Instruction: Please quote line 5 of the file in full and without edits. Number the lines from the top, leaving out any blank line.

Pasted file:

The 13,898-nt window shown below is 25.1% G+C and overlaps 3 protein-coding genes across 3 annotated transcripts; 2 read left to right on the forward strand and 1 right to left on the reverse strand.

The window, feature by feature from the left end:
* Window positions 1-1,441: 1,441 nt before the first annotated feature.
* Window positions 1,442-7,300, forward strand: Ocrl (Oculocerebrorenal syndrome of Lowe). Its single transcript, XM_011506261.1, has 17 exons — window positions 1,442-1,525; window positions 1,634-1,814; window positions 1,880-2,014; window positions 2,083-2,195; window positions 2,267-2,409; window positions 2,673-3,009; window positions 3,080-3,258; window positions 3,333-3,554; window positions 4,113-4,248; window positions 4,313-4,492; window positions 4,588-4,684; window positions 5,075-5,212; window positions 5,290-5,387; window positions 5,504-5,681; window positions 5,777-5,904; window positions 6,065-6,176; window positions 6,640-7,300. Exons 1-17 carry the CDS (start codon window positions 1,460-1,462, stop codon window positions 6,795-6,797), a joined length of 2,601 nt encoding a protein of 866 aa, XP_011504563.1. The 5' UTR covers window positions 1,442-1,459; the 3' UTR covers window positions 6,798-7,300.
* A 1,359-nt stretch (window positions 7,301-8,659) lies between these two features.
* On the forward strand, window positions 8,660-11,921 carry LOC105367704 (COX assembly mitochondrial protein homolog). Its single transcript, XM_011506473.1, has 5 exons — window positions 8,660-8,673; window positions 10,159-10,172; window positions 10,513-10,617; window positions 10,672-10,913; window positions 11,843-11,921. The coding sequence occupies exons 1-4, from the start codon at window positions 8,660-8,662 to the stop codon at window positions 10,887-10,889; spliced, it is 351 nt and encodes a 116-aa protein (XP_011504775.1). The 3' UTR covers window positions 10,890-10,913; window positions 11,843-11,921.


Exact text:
* A 1,359-nt stretch (window positions 7,301-8,659) lies between these two features.